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Researchers forge secure kernel from maths proofs

Machine verified micro-kernel

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Aussie boffins have developed an operating system micro-kernel mathematically established as free of many types of errors. The development points the road toward "safety-critical software of unprecedented levels of reliability" for applications such as aircraft and cars.

The software - called the secure embedded L4 (seL4) microkernel - was developed by Australia's Information and Communications Technology Centre of Excellence (Nicta). Computer scientists involved in the project say it's the first "formal machine-checked proof of a general-purpose operating system kernel".

The technology is designed for complex embedded systems where reliability is of critical importance, so applications in missiles and other defence-related systems are an obvious application of the software.

The four years of work involved the researchers going through 7,500 lines of code written in the C programming language. They "proved over 10,000 intermediate theorems in over 200,000 lines of formal proof". This proof was then machine-checked using the interactive theorem-proving program Isabelle in one of the largest exercises of its type ever attempted.

The 12-strong NICTA team had to make advances in the mathematical understanding of real-world programming languages and developed new techniques for rapid prototyping of operating system kernels during the project.

All this heavy mathematical lifting means that the kernel ought to be immune to common types of attack, such as buffer overflows. The work draws on the example of earlier projects but goes further, according to the researchers.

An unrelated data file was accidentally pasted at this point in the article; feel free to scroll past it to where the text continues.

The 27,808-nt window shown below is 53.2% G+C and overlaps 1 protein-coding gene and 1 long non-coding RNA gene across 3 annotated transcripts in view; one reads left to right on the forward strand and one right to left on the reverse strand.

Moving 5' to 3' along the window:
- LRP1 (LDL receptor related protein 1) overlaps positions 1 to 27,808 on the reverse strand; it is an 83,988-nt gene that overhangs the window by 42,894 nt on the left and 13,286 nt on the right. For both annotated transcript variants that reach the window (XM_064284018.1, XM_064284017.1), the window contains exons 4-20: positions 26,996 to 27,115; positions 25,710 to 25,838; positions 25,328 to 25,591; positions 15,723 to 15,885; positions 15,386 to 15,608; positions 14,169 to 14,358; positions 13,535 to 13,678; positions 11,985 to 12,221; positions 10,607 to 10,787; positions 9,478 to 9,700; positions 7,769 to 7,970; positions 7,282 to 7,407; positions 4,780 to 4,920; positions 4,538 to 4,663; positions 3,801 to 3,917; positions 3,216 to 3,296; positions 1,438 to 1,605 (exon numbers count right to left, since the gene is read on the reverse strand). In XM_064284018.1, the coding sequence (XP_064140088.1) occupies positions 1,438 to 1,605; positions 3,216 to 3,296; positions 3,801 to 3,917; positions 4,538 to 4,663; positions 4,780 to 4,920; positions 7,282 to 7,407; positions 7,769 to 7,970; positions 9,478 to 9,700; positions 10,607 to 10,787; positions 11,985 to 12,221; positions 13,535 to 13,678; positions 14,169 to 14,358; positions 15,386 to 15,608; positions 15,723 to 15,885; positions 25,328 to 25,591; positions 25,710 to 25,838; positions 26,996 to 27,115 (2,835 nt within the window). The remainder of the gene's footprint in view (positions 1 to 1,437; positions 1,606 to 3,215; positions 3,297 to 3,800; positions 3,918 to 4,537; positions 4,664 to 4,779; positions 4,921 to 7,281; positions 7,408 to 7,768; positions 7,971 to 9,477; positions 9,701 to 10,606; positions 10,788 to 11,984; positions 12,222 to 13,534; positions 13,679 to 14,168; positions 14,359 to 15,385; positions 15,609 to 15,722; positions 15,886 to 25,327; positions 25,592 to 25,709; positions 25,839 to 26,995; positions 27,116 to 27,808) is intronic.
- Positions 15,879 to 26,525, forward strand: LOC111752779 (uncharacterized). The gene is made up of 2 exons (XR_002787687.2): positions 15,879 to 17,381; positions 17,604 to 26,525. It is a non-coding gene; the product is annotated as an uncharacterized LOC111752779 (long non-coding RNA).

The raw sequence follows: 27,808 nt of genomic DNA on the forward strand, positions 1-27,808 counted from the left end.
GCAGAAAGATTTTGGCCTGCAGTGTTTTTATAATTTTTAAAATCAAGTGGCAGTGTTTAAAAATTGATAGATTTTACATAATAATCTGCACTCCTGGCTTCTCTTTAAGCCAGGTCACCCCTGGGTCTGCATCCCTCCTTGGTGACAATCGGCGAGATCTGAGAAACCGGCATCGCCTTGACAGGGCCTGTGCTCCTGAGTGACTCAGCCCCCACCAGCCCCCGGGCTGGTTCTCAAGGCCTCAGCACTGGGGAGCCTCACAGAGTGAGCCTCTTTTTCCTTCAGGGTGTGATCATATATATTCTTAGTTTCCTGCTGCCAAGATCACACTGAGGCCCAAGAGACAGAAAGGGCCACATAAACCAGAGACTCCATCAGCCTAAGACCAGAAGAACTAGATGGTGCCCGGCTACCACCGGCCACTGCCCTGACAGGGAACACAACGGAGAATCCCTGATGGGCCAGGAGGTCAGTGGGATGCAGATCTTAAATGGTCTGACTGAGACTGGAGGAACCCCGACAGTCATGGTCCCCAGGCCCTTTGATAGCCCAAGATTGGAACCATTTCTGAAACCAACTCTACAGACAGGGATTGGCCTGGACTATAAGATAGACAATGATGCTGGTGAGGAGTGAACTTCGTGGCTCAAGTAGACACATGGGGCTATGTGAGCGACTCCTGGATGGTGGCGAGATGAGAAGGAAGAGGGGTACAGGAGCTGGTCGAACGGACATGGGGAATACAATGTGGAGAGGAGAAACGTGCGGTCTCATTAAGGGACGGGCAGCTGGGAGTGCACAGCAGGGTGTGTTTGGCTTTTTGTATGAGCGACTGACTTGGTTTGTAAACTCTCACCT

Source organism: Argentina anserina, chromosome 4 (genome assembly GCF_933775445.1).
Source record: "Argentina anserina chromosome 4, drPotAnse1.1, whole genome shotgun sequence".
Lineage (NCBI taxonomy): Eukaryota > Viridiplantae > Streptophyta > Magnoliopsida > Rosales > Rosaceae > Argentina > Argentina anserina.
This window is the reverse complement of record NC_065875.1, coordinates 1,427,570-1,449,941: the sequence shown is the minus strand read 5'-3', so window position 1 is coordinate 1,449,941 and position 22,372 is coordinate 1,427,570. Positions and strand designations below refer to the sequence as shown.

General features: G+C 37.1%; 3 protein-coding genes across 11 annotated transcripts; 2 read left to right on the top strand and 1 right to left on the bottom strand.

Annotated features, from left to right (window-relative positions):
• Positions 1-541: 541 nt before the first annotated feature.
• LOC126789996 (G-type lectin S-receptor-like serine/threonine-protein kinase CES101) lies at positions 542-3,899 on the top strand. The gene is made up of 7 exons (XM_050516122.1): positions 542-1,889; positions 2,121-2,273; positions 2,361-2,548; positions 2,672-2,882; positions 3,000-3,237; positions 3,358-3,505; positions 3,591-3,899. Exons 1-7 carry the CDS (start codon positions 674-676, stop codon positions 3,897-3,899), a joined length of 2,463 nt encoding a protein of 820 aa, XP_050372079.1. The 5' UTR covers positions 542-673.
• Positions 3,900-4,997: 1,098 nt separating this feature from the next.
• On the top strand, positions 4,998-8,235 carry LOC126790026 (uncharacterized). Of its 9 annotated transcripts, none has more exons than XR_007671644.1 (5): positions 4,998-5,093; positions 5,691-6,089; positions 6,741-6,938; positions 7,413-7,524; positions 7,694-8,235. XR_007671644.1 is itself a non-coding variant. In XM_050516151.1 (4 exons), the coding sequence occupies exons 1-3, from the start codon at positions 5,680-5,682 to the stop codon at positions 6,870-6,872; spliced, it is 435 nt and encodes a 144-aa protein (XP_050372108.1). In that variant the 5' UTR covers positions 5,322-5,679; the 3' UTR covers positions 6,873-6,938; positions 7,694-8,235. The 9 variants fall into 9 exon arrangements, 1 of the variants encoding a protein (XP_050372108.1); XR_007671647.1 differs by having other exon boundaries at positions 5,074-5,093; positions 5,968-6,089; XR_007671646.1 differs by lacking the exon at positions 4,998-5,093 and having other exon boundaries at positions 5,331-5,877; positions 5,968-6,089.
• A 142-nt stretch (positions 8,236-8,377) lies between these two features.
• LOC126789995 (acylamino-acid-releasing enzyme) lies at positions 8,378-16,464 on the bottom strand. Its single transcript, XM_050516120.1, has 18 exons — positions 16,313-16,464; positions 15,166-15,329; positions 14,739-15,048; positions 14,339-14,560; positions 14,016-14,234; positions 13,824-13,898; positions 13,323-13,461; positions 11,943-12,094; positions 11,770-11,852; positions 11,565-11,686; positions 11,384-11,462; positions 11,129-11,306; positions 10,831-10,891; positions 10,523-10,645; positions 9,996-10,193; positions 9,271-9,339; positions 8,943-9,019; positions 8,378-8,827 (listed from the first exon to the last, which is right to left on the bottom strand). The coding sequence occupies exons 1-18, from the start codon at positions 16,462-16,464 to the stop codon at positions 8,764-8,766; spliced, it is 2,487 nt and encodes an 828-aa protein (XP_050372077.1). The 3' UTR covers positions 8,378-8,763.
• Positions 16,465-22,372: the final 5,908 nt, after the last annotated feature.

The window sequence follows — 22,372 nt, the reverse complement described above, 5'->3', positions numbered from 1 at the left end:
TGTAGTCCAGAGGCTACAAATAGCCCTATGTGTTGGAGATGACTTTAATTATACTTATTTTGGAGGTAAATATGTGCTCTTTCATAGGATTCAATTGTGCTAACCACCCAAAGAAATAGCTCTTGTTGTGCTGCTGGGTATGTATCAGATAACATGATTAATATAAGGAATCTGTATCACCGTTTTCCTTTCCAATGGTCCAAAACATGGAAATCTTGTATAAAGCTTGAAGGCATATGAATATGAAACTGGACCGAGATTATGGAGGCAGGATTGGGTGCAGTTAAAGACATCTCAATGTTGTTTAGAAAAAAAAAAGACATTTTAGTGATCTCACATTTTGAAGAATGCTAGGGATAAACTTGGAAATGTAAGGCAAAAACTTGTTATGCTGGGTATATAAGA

"Formal proofs for specific properties have been conducted for smaller kernels, but what we have done is a general, functional correctness proof which has never before been achieved for real-world, high-performance software of this complexity or size," explained Dr Gerwin Klein, NICTA Principal Researcher in a statement on the project.

Lawrence Paulson, professor of computational logic at Cambridge University's Computer Laboratory, who developed mathematical tools that Nicta adapted for its project, said that the research could have a knock-on benefit for business. "The project has yielded not only a verified microkernel but a body of techniques that can be used to develop other verified software," he said.

Rigorously testing high-quality code is a complex and expensive process. The project only looked at the kernel of the software. Adding application or networking software into the stack would make the bug-purging process and security proofing project even more complex.

We are, of course, light years away from a HAL-like system that's "foolproof and incapable of error". Nonetheless the project is a significant milestone on the road towards fully verified system software.

NICTA plans to transfer its intellectual property to NICTA spin-out firm Open Kernel Labs, which develops hypervisor (virtualisation) software. ®

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